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Does Money Reduce your Holiday Cheer?

Does Money Reduce your Holiday Cheer?

December 25, 2018
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The holiday season! It's a wonderful time of year filled with love, togetherness, and a lot of spending! The average person will spend at least $794 this year.

Here are some tips on how to reduce the financial burden this season has on you!

Start saving on 1/1

Spending during the holiday season goes up dramatically. Everyone has gifts to buy and food to purchase for holiday dinners.

To reduce the financial burden the holiday has on you, start saving right away. There are several holiday savings plans out there. Some of them start by saving a little, then it gets incrementally larger throughout the year until July, then it starts to work it’s way back down up to December.

The one I use is to save a little bit every week. The amount fluctuates between $15 and $25 per week, depending on how our finances are during that particular point in time.

This is a great line item to include in your budget!

If you start early and save consistently, you’ll have a lot set aside for your holiday shopping. Which brings me to my next point.

Avoid going into debt for gifts

There’s a lot of pressure during this time of year to spend extraordinary amounts of money on your loved ones. Not all families are like this, but it’s sad to some extent that we go to such lengths to show people that we love them.

People understand. Not everyone’s financial picture is the same, so don’t feel bad if you can’t spend $20 to $50 to $100 per person this season. There are other ways to give a gift without spending into the negative.

  • Make it yourself - some of us are more creative than others so this is a great way to save some money.
  • Shop at a thrift store - they have more than clothes there.
  • Use eBay or Craiglist

Obviously, you have to use your judgment with some of these, but you really can find great things for a fraction of what they would normally cost from a store. If you do find yourself going into debt, here's how to get out.

Hosting dinner? Make it a pot-luck

Buying groceries to feed yourself and your family is expensive. Buying groceries to feed yourself and your extended family is even more expensive! Even if you use apps and coupons. Even if you shop at Aldi or Costco, shopping for the holiday dinner can hurt your wallet.

Instead, make it a pot-luck. Each person/family attending will bring a dish of some sort. This lessens the burden on the host and makes other people feel good for contributing. If you are lucky, this idea will stick and the person hosting every year thereafter won’t be stuck with a huge bill to feed the family.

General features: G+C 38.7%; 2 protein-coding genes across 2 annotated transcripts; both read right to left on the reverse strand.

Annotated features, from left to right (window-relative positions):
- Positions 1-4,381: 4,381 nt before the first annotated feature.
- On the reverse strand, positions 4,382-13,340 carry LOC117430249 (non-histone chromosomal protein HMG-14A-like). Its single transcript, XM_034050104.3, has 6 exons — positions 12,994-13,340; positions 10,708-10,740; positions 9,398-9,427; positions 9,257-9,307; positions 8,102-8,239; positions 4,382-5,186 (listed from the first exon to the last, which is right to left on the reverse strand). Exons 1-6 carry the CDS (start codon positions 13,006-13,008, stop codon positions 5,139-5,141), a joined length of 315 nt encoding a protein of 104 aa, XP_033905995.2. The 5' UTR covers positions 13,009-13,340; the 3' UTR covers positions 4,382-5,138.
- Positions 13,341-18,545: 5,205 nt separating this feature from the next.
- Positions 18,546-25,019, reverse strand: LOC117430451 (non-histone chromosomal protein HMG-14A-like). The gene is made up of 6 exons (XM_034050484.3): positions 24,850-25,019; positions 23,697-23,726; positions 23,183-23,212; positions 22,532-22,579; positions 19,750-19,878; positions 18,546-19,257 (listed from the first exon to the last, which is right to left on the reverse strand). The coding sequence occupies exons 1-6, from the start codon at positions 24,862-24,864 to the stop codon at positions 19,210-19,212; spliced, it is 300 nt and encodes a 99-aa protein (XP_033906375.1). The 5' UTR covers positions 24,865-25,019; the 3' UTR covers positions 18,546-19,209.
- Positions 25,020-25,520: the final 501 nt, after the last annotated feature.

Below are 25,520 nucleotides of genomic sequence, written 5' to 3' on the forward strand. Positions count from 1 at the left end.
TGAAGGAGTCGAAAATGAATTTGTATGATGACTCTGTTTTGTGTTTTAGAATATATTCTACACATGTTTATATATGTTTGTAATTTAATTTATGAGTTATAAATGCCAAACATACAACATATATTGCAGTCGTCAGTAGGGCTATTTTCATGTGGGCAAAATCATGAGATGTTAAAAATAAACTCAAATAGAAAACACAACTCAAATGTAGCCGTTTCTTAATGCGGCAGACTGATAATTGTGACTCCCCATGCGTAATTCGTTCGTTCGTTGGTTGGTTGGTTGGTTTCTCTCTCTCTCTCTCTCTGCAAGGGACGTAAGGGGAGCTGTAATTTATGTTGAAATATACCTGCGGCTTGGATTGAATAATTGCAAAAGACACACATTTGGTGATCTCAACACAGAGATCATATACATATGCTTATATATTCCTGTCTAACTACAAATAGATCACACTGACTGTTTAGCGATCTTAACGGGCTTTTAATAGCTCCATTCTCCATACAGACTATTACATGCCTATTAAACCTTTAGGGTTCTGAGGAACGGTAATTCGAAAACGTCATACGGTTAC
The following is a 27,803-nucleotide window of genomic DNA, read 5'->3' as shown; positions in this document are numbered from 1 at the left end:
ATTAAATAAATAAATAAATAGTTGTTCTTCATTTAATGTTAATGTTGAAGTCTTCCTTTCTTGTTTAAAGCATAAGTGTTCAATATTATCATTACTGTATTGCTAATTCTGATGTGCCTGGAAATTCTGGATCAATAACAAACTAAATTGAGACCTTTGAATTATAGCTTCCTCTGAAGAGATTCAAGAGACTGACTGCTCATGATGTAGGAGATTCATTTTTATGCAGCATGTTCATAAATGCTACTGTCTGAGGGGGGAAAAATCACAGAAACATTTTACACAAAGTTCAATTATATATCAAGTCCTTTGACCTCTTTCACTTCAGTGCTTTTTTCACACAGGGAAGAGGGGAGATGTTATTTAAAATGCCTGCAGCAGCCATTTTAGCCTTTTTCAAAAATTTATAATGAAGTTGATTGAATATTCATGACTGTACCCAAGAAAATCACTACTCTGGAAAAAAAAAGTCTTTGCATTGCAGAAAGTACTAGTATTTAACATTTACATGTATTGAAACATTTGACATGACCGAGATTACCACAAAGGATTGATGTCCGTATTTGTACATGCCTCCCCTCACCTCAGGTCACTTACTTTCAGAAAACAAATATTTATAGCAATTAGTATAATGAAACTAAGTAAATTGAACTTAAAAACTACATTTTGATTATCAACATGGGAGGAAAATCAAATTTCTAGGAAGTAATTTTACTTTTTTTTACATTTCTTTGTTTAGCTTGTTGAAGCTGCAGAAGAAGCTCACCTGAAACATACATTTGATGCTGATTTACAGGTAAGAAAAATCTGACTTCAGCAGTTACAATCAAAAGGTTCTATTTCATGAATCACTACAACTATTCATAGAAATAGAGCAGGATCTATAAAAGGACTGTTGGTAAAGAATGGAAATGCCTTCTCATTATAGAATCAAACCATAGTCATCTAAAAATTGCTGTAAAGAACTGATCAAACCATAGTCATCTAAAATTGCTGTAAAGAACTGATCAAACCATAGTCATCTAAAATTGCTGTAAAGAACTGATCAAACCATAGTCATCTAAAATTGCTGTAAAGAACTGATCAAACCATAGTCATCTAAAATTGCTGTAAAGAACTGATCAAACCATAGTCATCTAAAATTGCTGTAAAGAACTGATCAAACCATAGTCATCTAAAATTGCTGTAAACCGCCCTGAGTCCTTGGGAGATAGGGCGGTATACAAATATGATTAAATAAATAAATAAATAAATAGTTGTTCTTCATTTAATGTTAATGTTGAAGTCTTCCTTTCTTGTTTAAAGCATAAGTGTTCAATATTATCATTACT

Year-end wrap-up

  • Sell losses to offset gains - if you received dividends or realized some gains, sell some losers to reduce the amount of taxes you would otherwise pay on those gains.
  • Sell gains to offset losses - if you sold some losers this year, now might be a good time to sells some winners as well. The market has been quite ugly this year, so if you have winners to spare, good for you!
  • Contribute to HSA - Make sure, if you can, max out your HSA. Tax-deductible contributions!
  • Spend FSA - An FSA is a use it or lose it, so if there’s money left in it going into the new year, you are flushing it down the toilet.
  • Revisit 401k/403b contributions - Again, if you can afford it make additional contributions to your employer-sponsored plans.
  • RMD - If you are 70 ½ or older and have a qualified account (retirement account - IRA, 401(k) you have to withdraw a certain amount from your account. The amount is calculated using your account value at the end of last year and your estimated life expectancy. If you fail to withdraw what they require, you will be assessed a 50% tax penalty on that amount.
  • Give to charity - Help someone in need and donate to a charity that is meaningful to you. Not only are you giving to someone that needs it, but you can also deduct the amount you donate from your taxes.

What it's really all about

The holiday season isn’t about receiving gifts and spending crazy amounts of money. It’s about giving and spending time with loved ones. Give to someone who needs it, go the extra mile for the person on the street, show someone you love them with a meaningful card, gesture, or small item they’ll appreciate.

Hug your people, say I love you, and enjoy every second with the people that mean the most. They make your life worth living, show them what they mean to you.

If you’d like to learn more about saving for the holidays and how to end your year on a high note, drop me an email!

I wish all of you the very best and a very Happy Holidays!